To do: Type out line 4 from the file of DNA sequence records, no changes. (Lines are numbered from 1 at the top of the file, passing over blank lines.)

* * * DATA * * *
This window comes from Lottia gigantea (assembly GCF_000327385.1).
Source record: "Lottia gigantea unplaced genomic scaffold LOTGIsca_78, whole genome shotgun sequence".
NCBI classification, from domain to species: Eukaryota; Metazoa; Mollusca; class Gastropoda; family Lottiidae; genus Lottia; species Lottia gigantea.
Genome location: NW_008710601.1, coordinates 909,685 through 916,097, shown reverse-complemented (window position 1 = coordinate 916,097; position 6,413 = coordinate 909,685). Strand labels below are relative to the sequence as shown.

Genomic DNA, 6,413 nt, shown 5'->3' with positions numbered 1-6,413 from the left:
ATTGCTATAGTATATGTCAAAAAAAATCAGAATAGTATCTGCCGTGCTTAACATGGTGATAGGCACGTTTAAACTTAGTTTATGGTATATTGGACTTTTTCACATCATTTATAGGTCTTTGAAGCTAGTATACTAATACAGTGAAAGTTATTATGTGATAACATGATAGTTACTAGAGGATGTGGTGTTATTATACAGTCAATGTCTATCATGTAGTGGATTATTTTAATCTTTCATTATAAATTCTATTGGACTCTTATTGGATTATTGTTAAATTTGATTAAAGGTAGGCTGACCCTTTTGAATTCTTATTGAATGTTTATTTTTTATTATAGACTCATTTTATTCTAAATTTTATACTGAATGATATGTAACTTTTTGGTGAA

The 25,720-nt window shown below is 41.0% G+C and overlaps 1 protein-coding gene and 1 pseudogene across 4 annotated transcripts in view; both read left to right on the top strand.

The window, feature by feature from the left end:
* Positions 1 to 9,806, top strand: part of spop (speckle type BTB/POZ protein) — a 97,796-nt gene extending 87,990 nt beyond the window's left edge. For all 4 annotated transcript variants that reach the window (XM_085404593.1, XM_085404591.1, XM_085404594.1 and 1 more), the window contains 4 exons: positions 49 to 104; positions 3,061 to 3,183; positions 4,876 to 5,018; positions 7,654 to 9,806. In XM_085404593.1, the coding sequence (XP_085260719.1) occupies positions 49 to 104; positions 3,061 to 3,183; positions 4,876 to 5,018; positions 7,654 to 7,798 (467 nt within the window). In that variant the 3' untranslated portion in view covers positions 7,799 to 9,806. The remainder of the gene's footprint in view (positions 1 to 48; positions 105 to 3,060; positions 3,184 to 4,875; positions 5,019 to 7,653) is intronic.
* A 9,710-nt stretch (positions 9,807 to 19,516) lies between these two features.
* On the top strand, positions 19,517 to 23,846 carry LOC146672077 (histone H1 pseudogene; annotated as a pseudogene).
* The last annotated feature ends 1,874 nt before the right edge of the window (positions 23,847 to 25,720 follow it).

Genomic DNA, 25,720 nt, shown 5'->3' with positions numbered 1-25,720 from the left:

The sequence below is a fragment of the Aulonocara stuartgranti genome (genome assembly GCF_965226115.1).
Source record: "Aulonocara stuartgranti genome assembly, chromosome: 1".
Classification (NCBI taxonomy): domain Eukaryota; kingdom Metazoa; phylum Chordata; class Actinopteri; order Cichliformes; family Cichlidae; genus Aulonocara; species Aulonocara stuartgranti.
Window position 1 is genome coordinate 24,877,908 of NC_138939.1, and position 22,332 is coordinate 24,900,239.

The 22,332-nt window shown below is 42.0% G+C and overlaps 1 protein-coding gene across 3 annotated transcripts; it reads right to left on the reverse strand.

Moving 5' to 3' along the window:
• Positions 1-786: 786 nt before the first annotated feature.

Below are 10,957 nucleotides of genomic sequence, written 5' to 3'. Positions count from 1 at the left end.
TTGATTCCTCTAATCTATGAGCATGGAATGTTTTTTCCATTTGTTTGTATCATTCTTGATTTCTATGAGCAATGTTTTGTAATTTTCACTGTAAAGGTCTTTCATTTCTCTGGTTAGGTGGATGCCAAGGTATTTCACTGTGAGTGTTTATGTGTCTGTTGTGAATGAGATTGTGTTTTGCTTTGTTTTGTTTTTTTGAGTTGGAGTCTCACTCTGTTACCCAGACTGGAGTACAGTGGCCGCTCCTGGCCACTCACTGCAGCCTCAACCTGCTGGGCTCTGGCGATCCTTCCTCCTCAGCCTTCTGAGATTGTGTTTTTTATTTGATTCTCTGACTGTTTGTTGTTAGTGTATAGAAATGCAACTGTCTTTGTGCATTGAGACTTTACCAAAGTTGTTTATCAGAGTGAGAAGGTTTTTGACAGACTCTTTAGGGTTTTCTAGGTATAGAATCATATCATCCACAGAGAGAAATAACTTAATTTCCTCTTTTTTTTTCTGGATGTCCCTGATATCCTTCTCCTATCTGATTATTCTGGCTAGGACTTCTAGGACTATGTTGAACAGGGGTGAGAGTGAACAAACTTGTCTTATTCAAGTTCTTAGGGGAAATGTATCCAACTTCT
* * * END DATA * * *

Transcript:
Genome location: NW_008710601.1, coordinates 909,685 through 916,097, shown reverse-complemented (window position 1 = coordinate 916,097; position 6,413 = coordinate 909,685). Strand labels below are relative to the sequence as shown.